March 16th, 2009
More and more “talking heads” are talking about March 9 now being the new low for the 2007-09 Credit Crises Crash. Doug Kass of Seabreeze Partners and Jim Cramer’s theStreet.com went so far as to say that we may have experienced a “generational low” and therefore a once-in-a-lifetime buying opportunity. Along with writing for theStreet.com, Kass also regularly appears on CNBC.
Today, Kass wrote “While each new low was more frightening than the prior one, however, there were improving technical and sentiment signals.” He points out that each no low was traced by fewer new lows on individual stocks. He went on to say that “the combination of Tuesday’s 12:1 ratio of advancing stocks over declining stocks coupled with that day’s 27:1 up-to-down volume ratio has not occurred in almost 65 years.”
I’ve also been monitoring the internal quality of the market through the number of stocks that have been able to cross above various longer-term moving averages since that’s one of the key dynamics for measuring the health of the overall market. And by all measures, the market at it’s current closing S&P Index value of 753.89 is about as good as it was when the Index was at 840 in January or 11% higher:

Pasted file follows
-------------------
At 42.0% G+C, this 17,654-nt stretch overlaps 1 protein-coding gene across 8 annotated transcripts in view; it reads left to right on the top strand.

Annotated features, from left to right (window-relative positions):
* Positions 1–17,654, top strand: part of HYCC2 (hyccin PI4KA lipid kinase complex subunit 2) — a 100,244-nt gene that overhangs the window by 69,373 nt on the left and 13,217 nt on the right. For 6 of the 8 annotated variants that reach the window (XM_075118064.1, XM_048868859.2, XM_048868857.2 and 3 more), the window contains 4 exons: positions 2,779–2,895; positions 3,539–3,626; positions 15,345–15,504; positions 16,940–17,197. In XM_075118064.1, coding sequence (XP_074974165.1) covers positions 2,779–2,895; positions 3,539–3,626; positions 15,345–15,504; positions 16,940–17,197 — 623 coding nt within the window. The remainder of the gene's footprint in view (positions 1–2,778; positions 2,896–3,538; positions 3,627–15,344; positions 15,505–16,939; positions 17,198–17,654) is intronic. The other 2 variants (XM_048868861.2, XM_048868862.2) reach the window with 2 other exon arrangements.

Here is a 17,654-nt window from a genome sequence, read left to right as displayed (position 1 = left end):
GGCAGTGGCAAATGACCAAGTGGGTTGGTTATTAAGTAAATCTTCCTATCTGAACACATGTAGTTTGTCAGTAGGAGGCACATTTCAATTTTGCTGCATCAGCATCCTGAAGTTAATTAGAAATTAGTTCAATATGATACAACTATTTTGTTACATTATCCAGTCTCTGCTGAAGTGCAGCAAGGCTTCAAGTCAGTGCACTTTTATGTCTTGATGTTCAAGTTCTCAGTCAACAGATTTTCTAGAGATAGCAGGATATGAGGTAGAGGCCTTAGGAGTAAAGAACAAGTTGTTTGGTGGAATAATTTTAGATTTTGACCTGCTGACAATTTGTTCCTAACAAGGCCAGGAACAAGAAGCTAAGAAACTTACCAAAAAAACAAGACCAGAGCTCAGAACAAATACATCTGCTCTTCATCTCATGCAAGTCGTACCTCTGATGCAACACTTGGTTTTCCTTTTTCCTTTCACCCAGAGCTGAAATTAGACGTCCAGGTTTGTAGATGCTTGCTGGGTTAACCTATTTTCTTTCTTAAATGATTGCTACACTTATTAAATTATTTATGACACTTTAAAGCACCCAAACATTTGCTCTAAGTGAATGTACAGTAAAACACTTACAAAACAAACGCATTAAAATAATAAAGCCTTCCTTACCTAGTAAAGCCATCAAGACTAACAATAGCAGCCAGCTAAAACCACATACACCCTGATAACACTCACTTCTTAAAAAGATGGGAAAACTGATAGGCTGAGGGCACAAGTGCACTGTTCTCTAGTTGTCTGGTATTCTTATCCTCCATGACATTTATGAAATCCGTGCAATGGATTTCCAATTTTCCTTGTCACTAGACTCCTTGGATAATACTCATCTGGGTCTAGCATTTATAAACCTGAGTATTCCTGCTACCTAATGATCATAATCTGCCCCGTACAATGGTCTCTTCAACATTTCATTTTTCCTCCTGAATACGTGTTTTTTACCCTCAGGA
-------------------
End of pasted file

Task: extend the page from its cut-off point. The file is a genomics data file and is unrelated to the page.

But enough of the market. You want some ideas of where to look for stocks to be added to your shopping watchlist. In the past, I’ve spoken about the “Golden Cross” stocks, the stocks where that 1) their price is above the 90-day moving average and 2) their 90-day moving average is above the 180-day moving average. But I also like to take a brute force approach and just look at charts.
I look for stocks that are making clean, long-term reversal chart patterns, like double-bottoms, symmetrical triangles and channels. I started listing some these stocks (and included charts as of that date) on March 4 in “Some Chart Reading Magic“. A more complete list of 65 stocks can be found in the following Google Spreadsheet.
Worden Bros. have launched a new Internet-based charting service called BestFreeCharts.com. The charting software they use on the site is extremely legible and closely resembles the charts on the PC-based software. As a example, click on Cheesecake Factory (CAKE) to see the chart. I’m just learning the software to see how I can best incorporate it into these postings. But check out the Google Spreadsheet for a list of some stocks with great chart patterns.